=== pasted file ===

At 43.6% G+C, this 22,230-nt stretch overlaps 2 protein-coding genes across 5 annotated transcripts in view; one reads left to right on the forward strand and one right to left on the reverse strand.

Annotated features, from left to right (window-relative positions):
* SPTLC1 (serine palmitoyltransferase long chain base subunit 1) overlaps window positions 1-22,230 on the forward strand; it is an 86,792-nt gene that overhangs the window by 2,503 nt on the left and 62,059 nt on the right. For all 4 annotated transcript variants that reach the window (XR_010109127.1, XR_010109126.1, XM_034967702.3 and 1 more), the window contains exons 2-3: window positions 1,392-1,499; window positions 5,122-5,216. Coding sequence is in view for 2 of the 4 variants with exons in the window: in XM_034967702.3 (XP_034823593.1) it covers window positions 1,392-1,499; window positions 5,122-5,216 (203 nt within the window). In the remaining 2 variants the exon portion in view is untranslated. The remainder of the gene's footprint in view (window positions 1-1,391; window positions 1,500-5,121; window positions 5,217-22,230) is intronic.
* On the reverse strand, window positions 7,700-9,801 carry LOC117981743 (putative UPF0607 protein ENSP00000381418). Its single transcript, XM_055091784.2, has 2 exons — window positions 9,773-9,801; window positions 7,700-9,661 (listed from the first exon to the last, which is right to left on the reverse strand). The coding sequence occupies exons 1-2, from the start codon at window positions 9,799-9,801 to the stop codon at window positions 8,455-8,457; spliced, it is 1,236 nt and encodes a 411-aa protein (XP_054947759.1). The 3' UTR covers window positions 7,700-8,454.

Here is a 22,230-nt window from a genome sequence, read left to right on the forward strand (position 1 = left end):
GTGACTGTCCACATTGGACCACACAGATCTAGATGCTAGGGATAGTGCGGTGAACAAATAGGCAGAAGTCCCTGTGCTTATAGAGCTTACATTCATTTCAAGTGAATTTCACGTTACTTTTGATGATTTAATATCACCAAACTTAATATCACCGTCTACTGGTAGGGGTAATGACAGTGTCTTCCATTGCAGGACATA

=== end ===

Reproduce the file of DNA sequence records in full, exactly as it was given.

At 43.6% G+C, this 22,230-nt stretch overlaps 2 protein-coding genes across 5 annotated transcripts in view; one reads left to right on the forward strand and one right to left on the reverse strand.

Annotated features, from left to right (window-relative positions):
* SPTLC1 (serine palmitoyltransferase long chain base subunit 1) overlaps window positions 1-22,230 on the forward strand; it is an 86,792-nt gene that overhangs the window by 2,503 nt on the left and 62,059 nt on the right. For all 4 annotated transcript variants that reach the window (XR_010109127.1, XR_010109126.1, XM_034967702.3 and 1 more), the window contains exons 2-3: window positions 1,392-1,499; window positions 5,122-5,216. Coding sequence is in view for 2 of the 4 variants with exons in the window: in XM_034967702.3 (XP_034823593.1) it covers window positions 1,392-1,499; window positions 5,122-5,216 (203 nt within the window). In the remaining 2 variants the exon portion in view is untranslated. The remainder of the gene's footprint in view (window positions 1-1,391; window positions 1,500-5,121; window positions 5,217-22,230) is intronic.
* On the reverse strand, window positions 7,700-9,801 carry LOC117981743 (putative UPF0607 protein ENSP00000381418). Its single transcript, XM_055091784.2, has 2 exons — window positions 9,773-9,801; window positions 7,700-9,661 (listed from the first exon to the last, which is right to left on the reverse strand). The coding sequence occupies exons 1-2, from the start codon at window positions 9,799-9,801 to the stop codon at window positions 8,455-8,457; spliced, it is 1,236 nt and encodes a 411-aa protein (XP_054947759.1). The 3' UTR covers window positions 7,700-8,454.

Here is a 22,230-nt window from a genome sequence, read left to right on the forward strand (position 1 = left end):
GTGACTGTCCACATTGGACCACACAGATCTAGATGCTAGGGATAGTGCGGTGAACAAATAGGCAGAAGTCCCTGTGCTTATAGAGCTTACATTCATTTCAAGTGAATTTCACGTTACTTTTGATGATTTAATATCACCAAACTTAATATCACCGTCTACTGGTAGGGGTAATGACAGTGTCTTCCATTGCAGGACATA